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St. Louis judge rules against faith leaders’ challenge to Missouri abortion law

Rabbi Susan Talve, of the Central Reform Congregation, joins hands with fellow faith leaders who are suing in hopes of overturning Missouri’s abortion restrictions on the basis of separation of church and state on Thursday, Jan. 19, 2023, during a march to the St. Louis Circuit Court in downtown St. Louis.
Brian Munoz
/
St. Louis Public Radio
Rabbi Susan Talve, of the Central Reform Congregation, joins hands with fellow faith leaders who are suing in hopes of overturning Missouri’s abortion restrictions on the basis of separation of church and state on Thursday, Jan. 19, 2023, during a march to the St. Louis Circuit Court in downtown St. Louis.

Circuit Judge Jason Sengheiser said it was not up to the court to make a judgment on the soundness of the abortion policy but whether its language violated the constitution.

A circuit court judge in St. Louis has sided with the state in ruling that Missouri’s near-total abortion ban does not violate laws establishing freedom of religion.

The National Women’s Law Center and Americans United for Separation of Church and State filed the lawsuit on behalf of area faith leaders in 2023. In it, lawyers for 14 clergy members argued that the abortion ban, put in place mere minutes after the U.S. Supreme Court overturned Roe v. Wade, violated the state’s constitution with language that stated life begins at conception.

Judge Jason Sengheiser of the 22nd Circuit Court on Friday rebutted that claim, stating that although that idea can be a religiously supported belief, it can also be a medical and scientific one.

“The plain language of the challenged provisions stating that life begins at conception do not do so in religious terms,” Sengheiser wrote in his ruling. “While the determination that life begins at conception may run counter to some religious beliefs, it is not itself necessarily a religious belief. As such, it does not prevent all men and women from worshiping Almighty God or not worshiping according to the dictates of their own consciences.”

Sengheiser added it was not up to the court to make a judgment on the soundness of the abortion policy. Instead, the question was only whether the policy violated the constitution.

The judge also didn’t agree with the religious leaders’ claim in the original suit that the references to “Almighty God” violated constitutional freedom of religion laws. Other legislative documents, including the Declaration of Independence and Missouri’s constitution itself, have made references to God in the past, he wrote. Saying the language was unlawful would call into question whether those documents were also unconstitutional, Sengheiser wrote.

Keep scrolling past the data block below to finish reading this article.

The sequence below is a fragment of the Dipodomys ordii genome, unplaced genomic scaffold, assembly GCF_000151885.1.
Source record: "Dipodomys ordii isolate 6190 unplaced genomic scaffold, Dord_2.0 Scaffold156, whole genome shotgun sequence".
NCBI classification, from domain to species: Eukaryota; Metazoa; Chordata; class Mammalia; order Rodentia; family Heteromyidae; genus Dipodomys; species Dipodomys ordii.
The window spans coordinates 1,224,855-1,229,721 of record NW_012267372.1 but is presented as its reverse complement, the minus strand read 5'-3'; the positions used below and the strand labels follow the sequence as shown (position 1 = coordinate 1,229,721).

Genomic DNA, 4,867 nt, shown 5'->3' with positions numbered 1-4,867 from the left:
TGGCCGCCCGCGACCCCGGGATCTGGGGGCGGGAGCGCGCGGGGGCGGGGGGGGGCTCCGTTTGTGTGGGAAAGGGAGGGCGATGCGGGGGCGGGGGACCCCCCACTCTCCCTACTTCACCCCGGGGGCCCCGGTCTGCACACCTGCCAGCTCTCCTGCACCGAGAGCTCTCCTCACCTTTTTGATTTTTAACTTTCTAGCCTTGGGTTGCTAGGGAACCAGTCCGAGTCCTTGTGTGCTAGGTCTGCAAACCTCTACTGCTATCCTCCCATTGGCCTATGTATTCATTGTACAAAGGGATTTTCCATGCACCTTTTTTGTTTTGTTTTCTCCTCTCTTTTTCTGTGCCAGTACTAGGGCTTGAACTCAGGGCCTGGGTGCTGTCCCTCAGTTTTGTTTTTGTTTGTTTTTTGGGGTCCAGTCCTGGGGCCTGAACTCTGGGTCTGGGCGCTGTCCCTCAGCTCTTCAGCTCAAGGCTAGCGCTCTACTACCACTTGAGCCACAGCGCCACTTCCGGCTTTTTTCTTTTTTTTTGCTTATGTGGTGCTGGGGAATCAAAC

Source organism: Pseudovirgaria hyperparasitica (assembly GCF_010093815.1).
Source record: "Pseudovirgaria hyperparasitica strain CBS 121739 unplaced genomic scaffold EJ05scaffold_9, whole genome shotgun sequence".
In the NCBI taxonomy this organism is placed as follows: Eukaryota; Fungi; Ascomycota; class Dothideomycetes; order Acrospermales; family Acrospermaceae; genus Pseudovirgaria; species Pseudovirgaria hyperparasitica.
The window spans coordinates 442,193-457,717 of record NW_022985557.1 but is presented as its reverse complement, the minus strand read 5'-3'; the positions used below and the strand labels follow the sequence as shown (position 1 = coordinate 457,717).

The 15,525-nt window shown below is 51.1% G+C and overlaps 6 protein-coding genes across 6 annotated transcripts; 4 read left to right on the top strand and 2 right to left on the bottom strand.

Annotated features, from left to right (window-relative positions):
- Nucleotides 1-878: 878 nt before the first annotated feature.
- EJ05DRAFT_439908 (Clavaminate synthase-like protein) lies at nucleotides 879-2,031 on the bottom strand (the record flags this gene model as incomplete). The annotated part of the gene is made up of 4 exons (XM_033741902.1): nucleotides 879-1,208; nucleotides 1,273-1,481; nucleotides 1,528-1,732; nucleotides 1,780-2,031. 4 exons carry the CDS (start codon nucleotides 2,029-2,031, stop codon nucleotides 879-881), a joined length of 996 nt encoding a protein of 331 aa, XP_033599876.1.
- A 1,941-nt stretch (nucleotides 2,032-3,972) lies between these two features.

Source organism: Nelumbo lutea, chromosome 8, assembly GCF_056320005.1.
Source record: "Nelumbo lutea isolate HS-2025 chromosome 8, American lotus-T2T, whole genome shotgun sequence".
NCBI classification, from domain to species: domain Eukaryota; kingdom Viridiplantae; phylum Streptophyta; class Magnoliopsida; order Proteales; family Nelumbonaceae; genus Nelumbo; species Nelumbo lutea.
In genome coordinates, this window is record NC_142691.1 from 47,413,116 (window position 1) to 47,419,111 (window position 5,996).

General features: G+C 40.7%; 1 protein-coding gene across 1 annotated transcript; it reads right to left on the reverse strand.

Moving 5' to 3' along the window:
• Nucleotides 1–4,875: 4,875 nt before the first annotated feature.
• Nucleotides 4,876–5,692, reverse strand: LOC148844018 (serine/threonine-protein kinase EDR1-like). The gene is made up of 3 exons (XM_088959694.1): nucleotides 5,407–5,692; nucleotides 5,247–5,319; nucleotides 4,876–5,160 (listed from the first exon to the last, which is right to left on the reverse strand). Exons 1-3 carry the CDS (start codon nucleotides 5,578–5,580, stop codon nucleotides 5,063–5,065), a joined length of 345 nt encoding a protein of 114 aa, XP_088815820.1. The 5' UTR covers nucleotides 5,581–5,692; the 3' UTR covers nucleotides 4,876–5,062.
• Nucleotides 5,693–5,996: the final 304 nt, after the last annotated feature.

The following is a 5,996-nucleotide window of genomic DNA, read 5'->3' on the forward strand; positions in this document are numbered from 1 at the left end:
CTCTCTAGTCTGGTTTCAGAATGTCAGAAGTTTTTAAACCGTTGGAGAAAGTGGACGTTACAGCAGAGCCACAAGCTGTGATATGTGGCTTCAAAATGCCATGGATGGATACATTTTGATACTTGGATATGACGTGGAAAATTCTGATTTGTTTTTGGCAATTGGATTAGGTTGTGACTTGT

Missouri Attorney General Andrew Bailey, whose office defended the law, cheered the decision.

“Today is a major win for women and their unborn children as a Missouri court sided with our office yet again in our efforts to defend the sanctity of life,” Bailey said in a statement. “Having lost a child, this issue is personal for me. My office will continue to use every tool at its disposal to protect the unborn. Our children are worth the fight.”

The legal team at Americans United said it disagrees with Sengheiser’s ruling and is “discussing next steps” with the plaintiffs. The group could appeal the decision.

“Missouri’s abortion ban is a direct attack on the separation of church and state, religious freedom and reproductive freedom,” organization representatives said in a statement. “Missouri lawmakers made clear that they were imposing their personal religious beliefs on all Missourians when they enacted these laws. We remain committed to restoring abortion access in Missouri.”

Missouri was the first state to enact an abortion ban after the high court overturned Roe v. Wade, a decision that handed the right to outlaw abortions back to individual states.

The law restricts all abortions except ones performed if a mother is medically at risk.
Copyright 2024 St. Louis Public Radio

Sarah Fentem reports on sickness and health as part of St. Louis Public Radio’s news team. She previously spent five years reporting for different NPR stations in Indiana, immersing herself deep, deep into an insurance policy beat from which she may never fully recover. A longitme NPR listener, she grew up hearing WQUB in Quincy, Illinois, which is now owned by STLPR. She lives in the Kingshighway Hills neighborhood, and in her spare time likes to watch old sitcoms, meticulously clean and organize her home and go on outdoor adventures with her fiancé Elliot. She has a cat, Lil Rock, and a dog, Ginger.
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